Education of the children was also adversely affected. In cases where the family member died in a terrorist attack, 42 per cent of the children failed to move to the higher level, another 42 per cent received lower than usual grades, and 16 per cent of the children dropped out of school. The economic hardships resulting from the death of the breadwinner is probably the reason why the children would drop out of school. The authors observed that the average household income of the family declined from Rs. 12,104 (before the terrorist attack) to Rs. 7,518 (after the attack). At the same time, the household expenses increased after the attack resulting in an average outstanding loan of Rs. 216,250 amongst the surviving households.
Despite the government’s claims of providing financial reprieve to the surviving household, not much actually reaches the surviving family members. Many have suggested that the government should do more to offer financial and other relief to the families of the victims. The federal and provincial governments, however, face a slight resource constraint: with only a million taxpayers in the nation of 180 million, government coffers are almost always empty. After feeding the army, servicing the debt, and paying salaries of the employees, the government in Pakistan is left with little to weave a safety net that could catch those who may fall through the cracks. This creates the need for extensive philanthropy in Pakistan to ensure that citizens step up where the state is incapable of offering relief.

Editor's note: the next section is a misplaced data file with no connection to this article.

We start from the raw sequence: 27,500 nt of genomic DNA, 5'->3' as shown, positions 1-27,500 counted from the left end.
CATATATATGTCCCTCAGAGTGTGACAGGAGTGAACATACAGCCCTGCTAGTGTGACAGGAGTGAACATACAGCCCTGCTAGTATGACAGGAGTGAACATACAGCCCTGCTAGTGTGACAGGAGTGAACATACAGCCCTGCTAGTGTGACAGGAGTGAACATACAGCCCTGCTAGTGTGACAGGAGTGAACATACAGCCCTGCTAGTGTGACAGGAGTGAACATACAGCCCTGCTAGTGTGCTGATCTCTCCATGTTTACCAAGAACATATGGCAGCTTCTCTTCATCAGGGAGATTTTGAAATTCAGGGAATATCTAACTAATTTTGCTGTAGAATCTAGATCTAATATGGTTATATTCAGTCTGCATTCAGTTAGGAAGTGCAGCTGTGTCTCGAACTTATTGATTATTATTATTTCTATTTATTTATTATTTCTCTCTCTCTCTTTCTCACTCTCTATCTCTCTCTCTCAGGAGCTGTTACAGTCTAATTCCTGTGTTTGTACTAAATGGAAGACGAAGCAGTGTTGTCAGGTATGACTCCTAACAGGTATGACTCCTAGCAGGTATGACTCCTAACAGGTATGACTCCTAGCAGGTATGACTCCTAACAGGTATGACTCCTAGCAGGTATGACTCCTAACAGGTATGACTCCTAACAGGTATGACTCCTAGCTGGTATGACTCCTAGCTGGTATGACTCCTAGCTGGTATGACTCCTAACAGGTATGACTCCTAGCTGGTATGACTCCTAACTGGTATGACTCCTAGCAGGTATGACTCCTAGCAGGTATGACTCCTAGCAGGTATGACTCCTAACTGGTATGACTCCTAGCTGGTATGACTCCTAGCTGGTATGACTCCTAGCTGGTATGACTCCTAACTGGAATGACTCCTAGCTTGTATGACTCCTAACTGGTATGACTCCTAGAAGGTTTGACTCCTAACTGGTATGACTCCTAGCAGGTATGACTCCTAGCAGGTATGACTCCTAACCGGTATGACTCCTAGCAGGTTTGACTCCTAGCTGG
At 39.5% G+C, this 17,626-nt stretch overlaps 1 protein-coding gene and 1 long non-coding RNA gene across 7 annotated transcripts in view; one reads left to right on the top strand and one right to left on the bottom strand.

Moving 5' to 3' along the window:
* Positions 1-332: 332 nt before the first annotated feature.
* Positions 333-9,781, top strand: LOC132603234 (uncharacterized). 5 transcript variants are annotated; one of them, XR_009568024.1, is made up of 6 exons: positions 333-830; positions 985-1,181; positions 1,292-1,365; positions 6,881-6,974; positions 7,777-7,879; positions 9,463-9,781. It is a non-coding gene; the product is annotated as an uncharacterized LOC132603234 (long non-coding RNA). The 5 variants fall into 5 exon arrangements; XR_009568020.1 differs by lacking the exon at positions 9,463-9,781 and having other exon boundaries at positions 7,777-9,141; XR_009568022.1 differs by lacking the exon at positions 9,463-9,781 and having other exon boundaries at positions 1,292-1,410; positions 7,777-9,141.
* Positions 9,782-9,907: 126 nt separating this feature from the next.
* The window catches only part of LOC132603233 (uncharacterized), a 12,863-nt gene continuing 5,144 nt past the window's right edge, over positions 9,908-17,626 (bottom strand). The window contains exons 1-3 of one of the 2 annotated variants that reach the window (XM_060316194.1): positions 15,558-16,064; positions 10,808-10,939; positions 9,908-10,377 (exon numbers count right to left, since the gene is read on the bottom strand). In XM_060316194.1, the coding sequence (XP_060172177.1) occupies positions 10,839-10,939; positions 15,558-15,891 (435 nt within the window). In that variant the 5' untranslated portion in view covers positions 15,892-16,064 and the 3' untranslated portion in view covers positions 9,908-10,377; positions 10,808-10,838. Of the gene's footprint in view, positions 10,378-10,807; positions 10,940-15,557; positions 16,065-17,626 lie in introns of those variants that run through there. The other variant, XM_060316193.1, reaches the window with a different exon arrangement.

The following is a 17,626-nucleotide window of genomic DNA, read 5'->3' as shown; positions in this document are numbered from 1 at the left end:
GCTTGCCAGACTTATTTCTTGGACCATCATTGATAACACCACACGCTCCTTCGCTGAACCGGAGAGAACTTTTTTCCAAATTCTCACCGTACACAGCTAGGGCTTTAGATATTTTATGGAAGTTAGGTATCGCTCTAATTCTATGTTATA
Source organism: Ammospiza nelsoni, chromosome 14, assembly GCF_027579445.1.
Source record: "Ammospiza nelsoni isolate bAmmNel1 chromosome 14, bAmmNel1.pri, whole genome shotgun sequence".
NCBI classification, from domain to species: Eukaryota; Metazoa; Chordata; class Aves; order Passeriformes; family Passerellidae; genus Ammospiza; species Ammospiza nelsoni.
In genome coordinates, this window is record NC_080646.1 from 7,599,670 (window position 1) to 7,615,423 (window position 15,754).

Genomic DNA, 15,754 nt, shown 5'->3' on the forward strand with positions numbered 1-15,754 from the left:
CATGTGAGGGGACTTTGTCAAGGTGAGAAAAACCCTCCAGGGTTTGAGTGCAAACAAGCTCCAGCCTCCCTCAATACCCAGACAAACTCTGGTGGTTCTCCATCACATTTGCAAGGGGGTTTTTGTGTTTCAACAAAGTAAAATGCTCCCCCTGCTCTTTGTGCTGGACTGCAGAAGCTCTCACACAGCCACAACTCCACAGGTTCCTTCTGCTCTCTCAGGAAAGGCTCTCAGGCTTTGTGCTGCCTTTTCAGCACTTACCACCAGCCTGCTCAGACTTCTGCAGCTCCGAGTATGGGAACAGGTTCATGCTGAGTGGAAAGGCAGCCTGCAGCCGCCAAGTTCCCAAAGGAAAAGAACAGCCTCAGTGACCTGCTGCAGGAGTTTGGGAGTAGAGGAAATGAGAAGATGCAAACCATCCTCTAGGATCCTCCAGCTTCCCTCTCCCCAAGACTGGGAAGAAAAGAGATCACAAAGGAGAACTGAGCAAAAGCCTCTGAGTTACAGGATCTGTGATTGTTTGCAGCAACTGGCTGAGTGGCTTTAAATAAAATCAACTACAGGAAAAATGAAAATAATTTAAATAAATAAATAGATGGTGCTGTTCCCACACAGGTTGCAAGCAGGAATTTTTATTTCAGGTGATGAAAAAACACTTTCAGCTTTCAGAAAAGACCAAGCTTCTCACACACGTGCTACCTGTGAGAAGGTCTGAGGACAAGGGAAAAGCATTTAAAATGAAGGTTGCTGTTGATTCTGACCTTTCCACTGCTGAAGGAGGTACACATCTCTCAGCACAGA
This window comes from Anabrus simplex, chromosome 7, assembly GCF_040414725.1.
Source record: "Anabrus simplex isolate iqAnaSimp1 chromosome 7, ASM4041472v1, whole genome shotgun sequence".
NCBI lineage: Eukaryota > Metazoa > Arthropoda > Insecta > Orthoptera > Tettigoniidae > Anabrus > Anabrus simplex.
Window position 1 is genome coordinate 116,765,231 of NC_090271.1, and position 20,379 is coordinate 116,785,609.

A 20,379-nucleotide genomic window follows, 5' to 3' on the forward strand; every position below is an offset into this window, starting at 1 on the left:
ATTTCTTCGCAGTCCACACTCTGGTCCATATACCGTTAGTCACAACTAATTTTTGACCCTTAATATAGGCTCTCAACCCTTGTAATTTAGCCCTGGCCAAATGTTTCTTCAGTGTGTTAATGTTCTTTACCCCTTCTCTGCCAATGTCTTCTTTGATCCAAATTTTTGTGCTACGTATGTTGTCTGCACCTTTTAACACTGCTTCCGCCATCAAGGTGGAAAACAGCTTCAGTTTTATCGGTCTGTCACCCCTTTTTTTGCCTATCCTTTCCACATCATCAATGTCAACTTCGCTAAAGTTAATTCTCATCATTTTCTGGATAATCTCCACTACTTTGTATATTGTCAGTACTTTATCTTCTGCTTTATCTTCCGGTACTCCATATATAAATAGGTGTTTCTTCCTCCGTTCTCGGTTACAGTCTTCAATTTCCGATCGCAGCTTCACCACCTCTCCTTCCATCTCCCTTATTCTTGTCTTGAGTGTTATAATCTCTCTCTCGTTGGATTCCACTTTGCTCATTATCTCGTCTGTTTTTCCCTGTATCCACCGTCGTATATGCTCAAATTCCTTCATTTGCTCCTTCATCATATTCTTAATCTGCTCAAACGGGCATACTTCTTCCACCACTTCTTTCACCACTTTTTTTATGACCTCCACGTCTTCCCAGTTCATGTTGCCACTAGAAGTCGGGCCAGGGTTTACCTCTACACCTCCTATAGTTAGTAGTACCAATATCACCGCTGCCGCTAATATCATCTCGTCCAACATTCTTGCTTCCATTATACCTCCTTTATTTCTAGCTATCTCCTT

Shaheed Foundation is one such organisation in Pakistan that looks after the welfare of Shia victims of terrorist violence. The Foundation disburses cash directly to the victims’ families to prevent them from falling into the poverty trap. Their monthly report for October presents a breakdown of 7 million rupees disbursed to 1,304 families across Pakistan. The targeted interventions by the Shaheed Foundation and other similar relief providers are vital for those who receive the relief. However, the demand for assistance far exceeds the capacity of those who are offering help.
Pakistanis have to think afresh about how they can use philanthropy to address the harm caused by terrorist violence. Those who can donate should realise that they have a choice. The philanthropists could donate money to build even more mosques or they may donate funds to provide education, food and shelter to the millions who are fortunate to be alive, but their misfortunes have brought hunger and misery to their doorstep.
Murtaza Haider, Ph.D. is the Associate Dean of research and graduate programs at the Ted Rogers School of Management at Ryerson University in Toronto. He can be reached by email at firstname.lastname@example.org
The views expressed by this blogger and in the following reader comments do not necessarily reflect the views and policies of the Dawn Media Group.